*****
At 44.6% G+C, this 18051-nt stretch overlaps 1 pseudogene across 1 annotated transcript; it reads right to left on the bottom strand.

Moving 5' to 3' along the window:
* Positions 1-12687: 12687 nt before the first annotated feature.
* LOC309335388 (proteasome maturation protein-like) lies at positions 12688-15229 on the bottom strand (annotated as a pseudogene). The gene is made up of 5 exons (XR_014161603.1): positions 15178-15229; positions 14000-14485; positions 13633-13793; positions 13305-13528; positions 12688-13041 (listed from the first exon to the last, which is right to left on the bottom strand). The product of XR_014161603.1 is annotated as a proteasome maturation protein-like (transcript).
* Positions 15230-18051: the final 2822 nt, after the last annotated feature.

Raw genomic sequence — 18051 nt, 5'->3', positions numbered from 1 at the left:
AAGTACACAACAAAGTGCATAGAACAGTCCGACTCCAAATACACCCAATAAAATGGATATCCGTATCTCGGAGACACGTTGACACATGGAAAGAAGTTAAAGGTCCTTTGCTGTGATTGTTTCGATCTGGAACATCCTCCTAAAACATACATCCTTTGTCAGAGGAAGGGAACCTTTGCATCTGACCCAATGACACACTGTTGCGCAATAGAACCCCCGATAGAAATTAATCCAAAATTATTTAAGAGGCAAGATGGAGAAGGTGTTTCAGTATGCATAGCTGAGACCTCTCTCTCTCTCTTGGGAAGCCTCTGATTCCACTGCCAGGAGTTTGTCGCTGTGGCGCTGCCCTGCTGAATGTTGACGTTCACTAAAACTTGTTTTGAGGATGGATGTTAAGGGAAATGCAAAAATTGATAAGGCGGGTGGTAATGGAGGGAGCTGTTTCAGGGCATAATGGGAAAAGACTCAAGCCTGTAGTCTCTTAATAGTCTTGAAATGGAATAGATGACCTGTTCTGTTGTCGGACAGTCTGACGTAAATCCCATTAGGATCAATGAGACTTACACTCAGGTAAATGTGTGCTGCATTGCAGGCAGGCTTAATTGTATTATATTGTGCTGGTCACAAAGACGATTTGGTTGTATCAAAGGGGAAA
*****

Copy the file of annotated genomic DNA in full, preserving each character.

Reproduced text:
At 44.6% G+C, this 18051-nt stretch overlaps 1 pseudogene across 1 annotated transcript; it reads right to left on the bottom strand.

Moving 5' to 3' along the window:
* Positions 1-12687: 12687 nt before the first annotated feature.
* LOC309335388 (proteasome maturation protein-like) lies at positions 12688-15229 on the bottom strand (annotated as a pseudogene). The gene is made up of 5 exons (XR_014161603.1): positions 15178-15229; positions 14000-14485; positions 13633-13793; positions 13305-13528; positions 12688-13041 (listed from the first exon to the last, which is right to left on the bottom strand). The product of XR_014161603.1 is annotated as a proteasome maturation protein-like (transcript).
* Positions 15230-18051: the final 2822 nt, after the last annotated feature.

Raw genomic sequence — 18051 nt, 5'->3', positions numbered from 1 at the left:
AAGTACACAACAAAGTGCATAGAACAGTCCGACTCCAAATACACCCAATAAAATGGATATCCGTATCTCGGAGACACGTTGACACATGGAAAGAAGTTAAAGGTCCTTTGCTGTGATTGTTTCGATCTGGAACATCCTCCTAAAACATACATCCTTTGTCAGAGGAAGGGAACCTTTGCATCTGACCCAATGACACACTGTTGCGCAATAGAACCCCCGATAGAAATTAATCCAAAATTATTTAAGAGGCAAGATGGAGAAGGTGTTTCAGTATGCATAGCTGAGACCTCTCTCTCTCTCTTGGGAAGCCTCTGATTCCACTGCCAGGAGTTTGTCGCTGTGGCGCTGCCCTGCTGAATGTTGACGTTCACTAAAACTTGTTTTGAGGATGGATGTTAAGGGAAATGCAAAAATTGATAAGGCGGGTGGTAATGGAGGGAGCTGTTTCAGGGCATAATGGGAAAAGACTCAAGCCTGTAGTCTCTTAATAGTCTTGAAATGGAATAGATGACCTGTTCTGTTGTCGGACAGTCTGACGTAAATCCCATTAGGATCAATGAGACTTACACTCAGGTAAATGTGTGCTGCATTGCAGGCAGGCTTAATTGTATTATATTGTGCTGGTCACAAAGACGATTTGGTTGTATCAAAGGGGAAA